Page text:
The robot solar startup has found friends in two huge power companies.
Small rooftop solar systems don't conventionally continuously tilt panels and the panels are usually positioned on rooftops in the optimal angle to convert the most sunlight possible without moving. But larger systems that are built by utilities and companies on the ground — like Apple's solar farms — use technology called trackers to tilt the panels to get as much electricity out of them throughout the day as possible.
QBotix test site in Menlo Park
Trackers commonly use motors to tilt the panels, and there's generally two types of solar trackers, dual-axis trackers — which make finer tilts and are more expensive — and less expensive single-axis trackers. QBotix's trackers use robots, which run along an elevated track around the solar project, to tweak the angle of the panels. The robot trackers are equipped with sensors, GPS and a wireless connection, which allow them to continuously report back data about the panels to the solar project owner.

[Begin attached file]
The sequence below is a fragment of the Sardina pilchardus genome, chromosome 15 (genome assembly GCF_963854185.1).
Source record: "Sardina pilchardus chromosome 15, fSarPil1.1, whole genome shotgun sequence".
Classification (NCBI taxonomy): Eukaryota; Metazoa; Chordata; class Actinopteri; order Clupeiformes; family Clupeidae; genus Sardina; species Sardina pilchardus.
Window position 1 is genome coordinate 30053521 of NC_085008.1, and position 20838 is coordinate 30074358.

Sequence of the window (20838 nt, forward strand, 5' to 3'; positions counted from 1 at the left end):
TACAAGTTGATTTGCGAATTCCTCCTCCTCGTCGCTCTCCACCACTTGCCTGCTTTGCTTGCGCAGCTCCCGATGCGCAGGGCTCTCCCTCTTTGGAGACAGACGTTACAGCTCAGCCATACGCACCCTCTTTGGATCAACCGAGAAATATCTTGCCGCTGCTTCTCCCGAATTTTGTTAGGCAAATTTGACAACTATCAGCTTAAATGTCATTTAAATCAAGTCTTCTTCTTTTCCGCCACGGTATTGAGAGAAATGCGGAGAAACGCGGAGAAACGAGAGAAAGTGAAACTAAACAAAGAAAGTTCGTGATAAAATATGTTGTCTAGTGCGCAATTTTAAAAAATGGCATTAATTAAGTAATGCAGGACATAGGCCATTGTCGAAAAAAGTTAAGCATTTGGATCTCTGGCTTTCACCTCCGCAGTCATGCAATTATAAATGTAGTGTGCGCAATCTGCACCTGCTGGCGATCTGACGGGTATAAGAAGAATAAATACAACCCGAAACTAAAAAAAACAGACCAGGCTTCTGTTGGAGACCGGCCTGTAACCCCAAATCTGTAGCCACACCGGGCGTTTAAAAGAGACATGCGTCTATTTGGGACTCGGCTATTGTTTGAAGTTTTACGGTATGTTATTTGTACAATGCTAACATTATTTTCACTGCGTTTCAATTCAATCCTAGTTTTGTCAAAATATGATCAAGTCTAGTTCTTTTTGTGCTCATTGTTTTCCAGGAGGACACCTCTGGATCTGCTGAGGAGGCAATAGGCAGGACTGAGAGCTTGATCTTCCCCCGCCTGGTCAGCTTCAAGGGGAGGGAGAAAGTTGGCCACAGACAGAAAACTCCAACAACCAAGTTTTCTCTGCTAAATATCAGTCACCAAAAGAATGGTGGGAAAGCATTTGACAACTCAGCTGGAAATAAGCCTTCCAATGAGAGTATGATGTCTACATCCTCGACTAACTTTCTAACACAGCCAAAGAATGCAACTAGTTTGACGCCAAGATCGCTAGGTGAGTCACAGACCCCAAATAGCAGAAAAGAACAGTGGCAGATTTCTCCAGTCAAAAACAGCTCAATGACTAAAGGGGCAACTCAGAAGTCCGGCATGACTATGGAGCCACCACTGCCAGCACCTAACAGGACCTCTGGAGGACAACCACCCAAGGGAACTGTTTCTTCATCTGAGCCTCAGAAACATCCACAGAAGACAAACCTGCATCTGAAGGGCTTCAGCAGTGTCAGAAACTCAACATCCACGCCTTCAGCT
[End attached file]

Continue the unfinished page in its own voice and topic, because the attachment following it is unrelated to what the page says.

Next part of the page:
Using robots for tracking can save 20 percent of the cost of the overall system, says the company. That's why the large power companies see promise in QBotix, as an economic way to potentially reduce the cost of their solar deployments.
Last summer, QBotix launched a second generation of its solar robot tracker system that can not only manage and tilt more panels than the first model, but is also smaller, lighter weight and has fewer pieces, making the robots easier to assemble. QBotix launched its first model back in September 2012, and as of last year the systems had been deployed at more than five commercial scale solar farms in California, Arizona and Japan.
QBotix says it plans to use the new funds to build out its team and to expand manufacturing and sales. The company's current investors also participated in the series B round, including NEA, Draper Nexus and Firelake Capital Management.